After host Don Imus fired for sexist ...

After host Don Imus fired for sexist remarks, is rap next?

There are 9 comments on the Newsday story from Apr 13, 2007, titled After host Don Imus fired for sexist remarks, is rap next?. In it, Newsday reports that:

As Don Imus fought in vain to keep his job, the embattled radio host argued that rappers routinely "defame and demean black women" and call them "worse names than I ever did." That's an argument many people ...

Join the discussion below, or Read more at Newsday.

robert johnson

Woodburn, IN

#1 Apr 13, 2007
I may disagree with What you say. But I will defend your right to say it until my death!!!

Kingston, Jamaica

#2 Apr 13, 2007
Writing from Jamaica, the remarks that Imus made was absolutely rude.

Arlington Heights, MA

#3 Apr 13, 2007
it is a shame that imus was fired, the next time I go into any of the big dept stores or Staples I will ask the manager to please shut the rap music off. I too will boycott CBSm NBC & MSNBC. imus listeners know he didn't mean this, he apologized. let it be. who will be the next victim?
Lin Miller


#4 Apr 13, 2007
Have Al Sharpton and Jesse Jackson devoted as much energy to attacking rappers as to Don Imus?
Well, of course not!
With all their name recognition and political power, they chose to go after him with both guns firing, rather than their own "rapper" culture. This could have been their forum for years. But it wasn't. How come? An interesting question.

Anyone remember Bill Cosby being vilified a few years back for his public remarks criticizing black entertainment culture?

Please, don't pretend that the BIG VOICES in African American culture have stood up to scream about Ludicris, etc. They haven't.

Why? Because Imus guaranteed them much more publicity because it turned it into a white vs. black issue. What hypocrisy!
Patty and Randy James

Lake Oswego, OR

#5 Apr 13, 2007
We thought witch hunts were over and so was lynching in our country. We were wrong. Jessie Jackson and Al Sharpton were allowed to do both in the last week. Shame on MSNBC and CBS. Shame on the sponsors who withdrew their support. And shame on the so-called Christians who offered no forgiveness or mercy. Isn't there a saying referencing those who live in glass houses shouldn't throw stones. My, or my, Jackson and Sharpton must have not ever heard of that saying as well as not practicing what they preach about the foregiveness and letting God be the judge. They made themselves, judge, jury and executioner.

Imus needed to be suspended and needed to apologize. The firing and ensuing cries for his head has reached the point of being absurd.

All the good Don and Deidre Imus have done far outweights his comments.

If we treated everyone who appears on radio and TV who has made racist comments, spoken untrue words and hurt other people's feelings, we would be hard-pressed to have anyone left to work in this industry or appear as guests on any of the programs, that includes Sharpton and Jackson and the president and vice-president of this wonderful country.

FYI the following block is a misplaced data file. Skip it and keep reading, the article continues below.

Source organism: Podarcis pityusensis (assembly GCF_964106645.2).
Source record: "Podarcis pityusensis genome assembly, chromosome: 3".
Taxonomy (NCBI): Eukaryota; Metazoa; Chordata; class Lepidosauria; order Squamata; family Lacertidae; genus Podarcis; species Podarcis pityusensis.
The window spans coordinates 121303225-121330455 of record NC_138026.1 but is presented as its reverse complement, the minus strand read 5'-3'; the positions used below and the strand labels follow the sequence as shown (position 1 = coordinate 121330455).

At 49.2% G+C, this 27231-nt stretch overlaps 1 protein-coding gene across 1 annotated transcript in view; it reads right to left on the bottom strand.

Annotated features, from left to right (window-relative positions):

We are have always supported civil rights and never have been had any ill will toward any of the black community; however, we feel that they themselves have taken many steps backward as a result of this entire situation.

The loss of his position is small, compared to the losses to the black citizens of this country.

I have been offended many times by someone walking past me in a park, the street, the mall, or when I have been stopped at a stop light, by the loud, filthy words of rap music, no one cares how many women, of any race have been subjected to this harrasment as a result of these filthy words blasting away from public radio or personal recording devices.

Had Jackson, Sharpton, Whoopie and many other prominent african-americans really tried to stop the visual and audio filth that permeates the black culture and its children, it would have been stopped long ago.

This entire episode makes us sick.

New York, NY

#6 Apr 13, 2007
"It's only when we interface with a powerful white media personality like Imus that the issue is raised and the question turns to 'Why aren't you as vociferous in your critique of hip-hop?' We have been! You've been listening to the music but you haven't been listening to the protests from us." -

Thank you, Mr. Franklin for pointing that fact out to so many people who are trying to point fingers away from Imus.
People have been protesting hip hop's degrading lyrics for years! The money hungry record labels continue to push it because it makes them richer.

United States

#7 Apr 14, 2007
It seems as though everytime something happens in this country the first target is rap music . # 1 the lyrics in rap music are portraits painted in rythmic form , I will not sit here and defend hip hop and say hip hop has no problems. since rap is the first attack when something is wrong in the african american community, you want to clean up rap clean up the language on the television. Rap music you have to actually go buy or attempt to download tv is more accessible than any rap cd . So before hip hop is attacked look @ everything else that is hurting our people as a hole and not just one race all races that participate in media entertainment period.
Paula Neal Mooney

United States

#8 Apr 14, 2007
Don Imus should not have been least not before these men who call black women a lot worse things than hos are taken off the airways and lose their sponsors, too:

United States

#9 Apr 16, 2007
Here's a list of the companies that pulled their ads from IMUS.
General Motors
Sprint Nextel
Procter & Gamble
PetMed Express
American Express
Bigelow Tea
Rutgers University

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